We never talk anymore . . .

I've commented before about my concern that, as a nation, we don't spend enough time talking with people who disagree with us.  This essay, The Elephant in the Room, describes the symptom well enough, but doesn't really offer much in the way of solutions.  I go out of my way to have conversations with a few smart people who disagree with me, but I must admit that I also have friends with whom I avoid talking politics – its just not always worth the emotional sturm-und-drang.

We have a hard balance to strike.  How much can we avoid strife in our personal conversations without restricting our conversations to trivial and meaningless topics?    

The Foley Scandal

Despite the fact that the fallout from the Foley scandal has the potential to bring about changes in Congress that I would like to see, I hate to see this kind of thing determine elections.  I would rather have this election decided on what I see as the "big issues":  the conduct of the war in Iraq, the proper way to conduct the war on terror, civil liberties, tax policy, the proper role of FEMA during natural disasters, etc.   Mark Foley sounds like a vile human being who abused his position of power, but should that be the determining factor in this election? 

I'll argue politics and policies all day long, but I won't pretend that the moral failings of a single Republican congressman should cost the Republican's control of Congress.  They are lots of reasons that the Republican's should lose Congress – the Foley scandal doesn't even rank in the top 10.  

Crossing the Rubicon

While all historical analogies break down if you look at them closely enough, I found this essay by Robert Harris to be pretty damn insightful. 

Once we violate our core principles in response to a crisis, can we really expect to ever recover them?  If we decide that the right to challenge detention by Executive authority can be suspended at the will of the Executive, then does a right to Habeus Corpus really exist at all? 

 IN the autumn of 68 B.C. the world’s only military superpower was dealt a profound psychological blow by a daring terrorist attack on its very heart. Rome’s port at Ostia was set on fire, the consular war fleet destroyed, and two prominent senators, together with their bodyguards and staff, kidnapped.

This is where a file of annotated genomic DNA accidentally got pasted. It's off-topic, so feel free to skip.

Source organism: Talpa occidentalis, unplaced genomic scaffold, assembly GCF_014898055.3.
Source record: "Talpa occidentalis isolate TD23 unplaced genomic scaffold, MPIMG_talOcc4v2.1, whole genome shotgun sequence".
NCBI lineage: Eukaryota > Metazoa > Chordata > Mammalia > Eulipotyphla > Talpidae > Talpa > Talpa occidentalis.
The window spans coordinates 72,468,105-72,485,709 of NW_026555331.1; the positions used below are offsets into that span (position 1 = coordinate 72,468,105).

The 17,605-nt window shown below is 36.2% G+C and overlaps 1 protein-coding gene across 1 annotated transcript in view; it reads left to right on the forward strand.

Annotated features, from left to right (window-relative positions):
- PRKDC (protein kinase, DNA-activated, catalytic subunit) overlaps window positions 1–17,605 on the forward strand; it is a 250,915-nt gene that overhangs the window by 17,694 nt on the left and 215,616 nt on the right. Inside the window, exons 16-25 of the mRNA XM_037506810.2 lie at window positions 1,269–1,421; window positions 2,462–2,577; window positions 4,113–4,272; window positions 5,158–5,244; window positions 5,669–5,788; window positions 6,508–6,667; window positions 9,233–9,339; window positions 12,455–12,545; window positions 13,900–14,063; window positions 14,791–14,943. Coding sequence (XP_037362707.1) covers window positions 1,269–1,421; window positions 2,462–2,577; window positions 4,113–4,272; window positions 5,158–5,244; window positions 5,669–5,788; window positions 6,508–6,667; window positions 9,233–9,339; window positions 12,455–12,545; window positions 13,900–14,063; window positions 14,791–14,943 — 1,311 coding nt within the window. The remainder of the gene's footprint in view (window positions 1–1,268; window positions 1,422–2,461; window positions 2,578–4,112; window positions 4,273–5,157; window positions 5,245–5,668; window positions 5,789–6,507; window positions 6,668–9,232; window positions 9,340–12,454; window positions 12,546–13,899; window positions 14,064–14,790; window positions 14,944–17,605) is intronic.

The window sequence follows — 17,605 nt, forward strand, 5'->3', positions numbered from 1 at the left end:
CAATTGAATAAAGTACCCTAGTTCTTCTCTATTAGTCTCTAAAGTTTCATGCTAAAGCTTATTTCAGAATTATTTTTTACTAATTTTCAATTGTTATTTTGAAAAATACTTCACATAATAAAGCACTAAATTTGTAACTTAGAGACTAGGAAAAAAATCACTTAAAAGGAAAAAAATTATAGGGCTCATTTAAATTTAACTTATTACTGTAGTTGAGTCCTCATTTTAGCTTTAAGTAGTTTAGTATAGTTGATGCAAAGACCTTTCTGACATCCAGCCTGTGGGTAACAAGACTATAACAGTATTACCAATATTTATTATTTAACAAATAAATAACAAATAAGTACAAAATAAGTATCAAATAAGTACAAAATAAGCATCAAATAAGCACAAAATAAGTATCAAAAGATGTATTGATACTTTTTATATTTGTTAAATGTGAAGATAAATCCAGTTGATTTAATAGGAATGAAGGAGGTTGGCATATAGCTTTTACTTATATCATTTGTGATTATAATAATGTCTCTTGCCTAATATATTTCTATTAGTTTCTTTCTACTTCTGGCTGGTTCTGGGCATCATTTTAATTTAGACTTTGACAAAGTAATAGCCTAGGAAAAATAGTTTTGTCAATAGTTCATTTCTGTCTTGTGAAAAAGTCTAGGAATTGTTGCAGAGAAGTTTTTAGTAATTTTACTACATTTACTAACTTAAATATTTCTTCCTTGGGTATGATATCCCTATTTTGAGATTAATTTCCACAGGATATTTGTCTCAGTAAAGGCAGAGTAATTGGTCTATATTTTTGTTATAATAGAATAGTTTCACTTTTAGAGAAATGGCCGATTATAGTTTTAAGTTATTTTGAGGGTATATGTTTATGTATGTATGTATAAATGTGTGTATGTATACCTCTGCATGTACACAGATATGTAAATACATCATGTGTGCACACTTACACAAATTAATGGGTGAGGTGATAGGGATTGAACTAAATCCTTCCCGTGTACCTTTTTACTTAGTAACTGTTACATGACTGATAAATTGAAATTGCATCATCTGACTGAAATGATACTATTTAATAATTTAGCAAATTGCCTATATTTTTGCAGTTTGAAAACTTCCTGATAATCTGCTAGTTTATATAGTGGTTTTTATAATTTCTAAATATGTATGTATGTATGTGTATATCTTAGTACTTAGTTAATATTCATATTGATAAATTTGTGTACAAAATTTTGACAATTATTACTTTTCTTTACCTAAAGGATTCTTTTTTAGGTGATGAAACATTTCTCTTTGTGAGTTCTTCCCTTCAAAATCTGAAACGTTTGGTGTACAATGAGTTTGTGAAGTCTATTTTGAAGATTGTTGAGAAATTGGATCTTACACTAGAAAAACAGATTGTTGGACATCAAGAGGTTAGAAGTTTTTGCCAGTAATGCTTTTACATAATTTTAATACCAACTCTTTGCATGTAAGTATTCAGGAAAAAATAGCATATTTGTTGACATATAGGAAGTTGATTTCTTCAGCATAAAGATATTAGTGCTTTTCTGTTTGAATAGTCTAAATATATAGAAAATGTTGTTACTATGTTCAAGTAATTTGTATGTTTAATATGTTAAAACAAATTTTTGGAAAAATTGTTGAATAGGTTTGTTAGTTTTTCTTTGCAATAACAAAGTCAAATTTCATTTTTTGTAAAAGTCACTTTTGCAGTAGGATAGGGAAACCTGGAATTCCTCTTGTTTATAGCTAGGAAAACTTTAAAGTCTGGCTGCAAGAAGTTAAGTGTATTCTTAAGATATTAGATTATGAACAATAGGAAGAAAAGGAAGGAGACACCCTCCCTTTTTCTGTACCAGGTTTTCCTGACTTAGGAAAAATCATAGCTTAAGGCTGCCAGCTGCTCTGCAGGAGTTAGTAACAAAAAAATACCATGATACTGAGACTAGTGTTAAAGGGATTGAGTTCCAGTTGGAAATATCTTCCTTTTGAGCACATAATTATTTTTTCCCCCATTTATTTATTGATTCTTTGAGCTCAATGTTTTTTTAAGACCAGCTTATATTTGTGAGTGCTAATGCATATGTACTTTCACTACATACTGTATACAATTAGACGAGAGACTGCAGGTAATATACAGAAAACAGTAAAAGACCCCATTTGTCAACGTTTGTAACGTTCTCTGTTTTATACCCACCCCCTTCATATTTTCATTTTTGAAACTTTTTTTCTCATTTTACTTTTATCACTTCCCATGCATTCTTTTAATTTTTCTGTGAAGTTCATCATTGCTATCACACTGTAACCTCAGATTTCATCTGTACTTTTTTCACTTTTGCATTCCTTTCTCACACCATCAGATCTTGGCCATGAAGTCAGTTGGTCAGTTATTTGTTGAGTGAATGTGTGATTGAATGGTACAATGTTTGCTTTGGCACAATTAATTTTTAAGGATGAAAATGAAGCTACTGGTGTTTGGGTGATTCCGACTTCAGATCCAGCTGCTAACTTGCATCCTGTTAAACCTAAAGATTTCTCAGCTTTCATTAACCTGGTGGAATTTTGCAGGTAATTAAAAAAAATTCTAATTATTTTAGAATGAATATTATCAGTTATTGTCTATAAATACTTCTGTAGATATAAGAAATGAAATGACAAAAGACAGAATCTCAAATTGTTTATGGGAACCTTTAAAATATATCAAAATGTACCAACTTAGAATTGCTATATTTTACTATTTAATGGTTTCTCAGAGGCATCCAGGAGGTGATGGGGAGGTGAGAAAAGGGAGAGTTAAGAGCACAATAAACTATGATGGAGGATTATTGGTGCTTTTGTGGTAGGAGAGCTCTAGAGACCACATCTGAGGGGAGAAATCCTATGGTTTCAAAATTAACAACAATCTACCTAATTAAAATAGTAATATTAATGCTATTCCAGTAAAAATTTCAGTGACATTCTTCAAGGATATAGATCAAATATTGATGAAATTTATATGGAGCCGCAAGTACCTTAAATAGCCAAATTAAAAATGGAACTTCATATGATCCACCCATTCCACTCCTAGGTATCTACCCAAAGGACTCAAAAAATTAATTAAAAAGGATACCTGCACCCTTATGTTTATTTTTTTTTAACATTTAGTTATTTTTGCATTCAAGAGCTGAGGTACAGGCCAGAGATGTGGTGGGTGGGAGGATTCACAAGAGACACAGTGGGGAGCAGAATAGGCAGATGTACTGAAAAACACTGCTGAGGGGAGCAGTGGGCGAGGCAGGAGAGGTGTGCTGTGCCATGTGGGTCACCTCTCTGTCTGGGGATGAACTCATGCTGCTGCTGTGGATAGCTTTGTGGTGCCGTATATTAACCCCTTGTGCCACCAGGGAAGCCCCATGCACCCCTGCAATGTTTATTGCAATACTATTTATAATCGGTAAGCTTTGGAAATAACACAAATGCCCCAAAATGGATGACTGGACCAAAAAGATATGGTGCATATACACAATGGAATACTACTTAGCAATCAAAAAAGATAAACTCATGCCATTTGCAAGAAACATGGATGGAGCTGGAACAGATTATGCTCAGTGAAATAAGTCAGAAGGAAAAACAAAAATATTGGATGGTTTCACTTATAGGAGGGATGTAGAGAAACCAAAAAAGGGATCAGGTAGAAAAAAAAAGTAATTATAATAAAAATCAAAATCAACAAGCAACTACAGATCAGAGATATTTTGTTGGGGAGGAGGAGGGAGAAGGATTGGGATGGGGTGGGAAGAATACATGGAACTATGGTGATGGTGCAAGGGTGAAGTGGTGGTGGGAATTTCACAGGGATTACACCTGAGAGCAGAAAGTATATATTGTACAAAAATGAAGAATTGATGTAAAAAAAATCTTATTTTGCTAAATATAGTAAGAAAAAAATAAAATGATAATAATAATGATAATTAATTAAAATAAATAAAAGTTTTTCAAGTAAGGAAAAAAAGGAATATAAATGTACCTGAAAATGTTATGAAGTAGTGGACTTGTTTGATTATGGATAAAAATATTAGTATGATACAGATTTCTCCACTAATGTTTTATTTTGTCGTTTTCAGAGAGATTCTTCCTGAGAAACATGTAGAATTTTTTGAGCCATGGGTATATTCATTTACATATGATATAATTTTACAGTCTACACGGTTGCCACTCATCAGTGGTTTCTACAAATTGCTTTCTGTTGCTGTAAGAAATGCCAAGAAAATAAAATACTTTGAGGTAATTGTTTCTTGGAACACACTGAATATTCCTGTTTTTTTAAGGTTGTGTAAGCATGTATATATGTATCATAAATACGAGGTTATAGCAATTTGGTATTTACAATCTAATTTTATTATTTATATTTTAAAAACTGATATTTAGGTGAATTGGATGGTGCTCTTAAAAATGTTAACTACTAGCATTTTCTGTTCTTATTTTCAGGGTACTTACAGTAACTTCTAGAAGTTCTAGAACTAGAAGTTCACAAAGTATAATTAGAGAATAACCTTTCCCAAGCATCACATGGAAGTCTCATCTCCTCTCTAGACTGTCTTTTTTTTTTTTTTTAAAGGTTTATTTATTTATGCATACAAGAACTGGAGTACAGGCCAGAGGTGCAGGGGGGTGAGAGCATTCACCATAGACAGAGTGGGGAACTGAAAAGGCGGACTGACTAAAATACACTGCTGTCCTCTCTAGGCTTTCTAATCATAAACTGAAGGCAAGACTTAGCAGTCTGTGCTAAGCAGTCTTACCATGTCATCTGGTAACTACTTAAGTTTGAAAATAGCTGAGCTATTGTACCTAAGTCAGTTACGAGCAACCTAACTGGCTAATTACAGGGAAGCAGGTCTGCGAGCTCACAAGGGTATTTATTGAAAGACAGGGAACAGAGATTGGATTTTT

Free text messages from a web browser

Even though my mobile phone plan includes a pretty decent number of text messages, sometimes it would be nice to be able to type messages using my computer keyboard.  It just seems silly to use the phone to 'type' messages using iTap when I'm sitting at a full-sized qwerty keyboard.  I stumbled across this web site that lets me send free text messages from my web browser, which may come in handy at times.  The cell phone carriers provide a similar web-based interface, but at least on Cingular's web site you have to log in and you can only send messages to other Cingular customers. 

Tips for the Traveller: Retractable Cable Lock

On my European Walkabout, my day pack was stolen while I was sitting in a cyber cafe in Barcelona.  If only I'd been using my cable lock!  I was pretty good about locking my bag to the tale while I was travelling, but that day I forgot.  In any even, a cable lock like the one pictured below (originally designed for locking skis and snowboards to a rack) provides a handy way to secure your personal belongings so that your personal items don't wander while you're sitting in a cafe/airport/train station/etc.  While it certainly won't stop somebody with tools and time, a lock like this provides a great deterrent against 'snatch-and-grab' thefts.  

Apparently, I'm not the only person who has discovered this use for this handy gadget.